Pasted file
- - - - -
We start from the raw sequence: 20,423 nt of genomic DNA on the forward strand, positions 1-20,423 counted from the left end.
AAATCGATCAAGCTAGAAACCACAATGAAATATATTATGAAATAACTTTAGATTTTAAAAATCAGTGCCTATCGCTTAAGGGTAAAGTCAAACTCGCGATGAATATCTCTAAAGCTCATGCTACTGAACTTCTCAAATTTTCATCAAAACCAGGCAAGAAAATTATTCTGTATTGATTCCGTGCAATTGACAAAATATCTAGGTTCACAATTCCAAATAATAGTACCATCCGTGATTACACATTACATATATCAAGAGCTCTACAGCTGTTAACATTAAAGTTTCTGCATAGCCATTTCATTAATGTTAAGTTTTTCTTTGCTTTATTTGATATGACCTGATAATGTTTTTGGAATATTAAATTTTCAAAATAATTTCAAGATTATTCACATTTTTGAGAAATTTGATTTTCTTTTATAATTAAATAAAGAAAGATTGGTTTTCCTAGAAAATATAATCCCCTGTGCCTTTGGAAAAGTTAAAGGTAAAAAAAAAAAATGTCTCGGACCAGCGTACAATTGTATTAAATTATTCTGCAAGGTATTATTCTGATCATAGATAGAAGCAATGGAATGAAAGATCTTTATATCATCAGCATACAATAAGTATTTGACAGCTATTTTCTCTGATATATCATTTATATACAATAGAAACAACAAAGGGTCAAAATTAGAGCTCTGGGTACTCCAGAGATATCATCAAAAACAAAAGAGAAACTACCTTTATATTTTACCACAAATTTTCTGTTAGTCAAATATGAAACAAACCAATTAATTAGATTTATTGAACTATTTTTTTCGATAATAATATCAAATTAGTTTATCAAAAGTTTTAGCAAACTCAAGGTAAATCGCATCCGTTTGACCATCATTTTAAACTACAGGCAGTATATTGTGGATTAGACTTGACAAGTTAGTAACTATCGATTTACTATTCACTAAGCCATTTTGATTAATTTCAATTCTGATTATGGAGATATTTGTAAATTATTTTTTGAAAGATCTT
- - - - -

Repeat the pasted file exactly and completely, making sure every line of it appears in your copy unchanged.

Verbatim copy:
We start from the raw sequence: 20,423 nt of genomic DNA on the forward strand, positions 1-20,423 counted from the left end.
AAATCGATCAAGCTAGAAACCACAATGAAATATATTATGAAATAACTTTAGATTTTAAAAATCAGTGCCTATCGCTTAAGGGTAAAGTCAAACTCGCGATGAATATCTCTAAAGCTCATGCTACTGAACTTCTCAAATTTTCATCAAAACCAGGCAAGAAAATTATTCTGTATTGATTCCGTGCAATTGACAAAATATCTAGGTTCACAATTCCAAATAATAGTACCATCCGTGATTACACATTACATATATCAAGAGCTCTACAGCTGTTAACATTAAAGTTTCTGCATAGCCATTTCATTAATGTTAAGTTTTTCTTTGCTTTATTTGATATGACCTGATAATGTTTTTGGAATATTAAATTTTCAAAATAATTTCAAGATTATTCACATTTTTGAGAAATTTGATTTTCTTTTATAATTAAATAAAGAAAGATTGGTTTTCCTAGAAAATATAATCCCCTGTGCCTTTGGAAAAGTTAAAGGTAAAAAAAAAAAATGTCTCGGACCAGCGTACAATTGTATTAAATTATTCTGCAAGGTATTATTCTGATCATAGATAGAAGCAATGGAATGAAAGATCTTTATATCATCAGCATACAATAAGTATTTGACAGCTATTTTCTCTGATATATCATTTATATACAATAGAAACAACAAAGGGTCAAAATTAGAGCTCTGGGTACTCCAGAGATATCATCAAAAACAAAAGAGAAACTACCTTTATATTTTACCACAAATTTTCTGTTAGTCAAATATGAAACAAACCAATTAATTAGATTTATTGAACTATTTTTTTCGATAATAATATCAAATTAGTTTATCAAAAGTTTTAGCAAACTCAAGGTAAATCGCATCCGTTTGACCATCATTTTAAACTACAGGCAGTATATTGTGGATTAGACTTGACAAGTTAGTAACTATCGATTTACTATTCACTAAGCCATTTTGATTAATTTCAATTCTGATTATGGAGATATTTGTAAATTATTTTTTGAAAGATCTT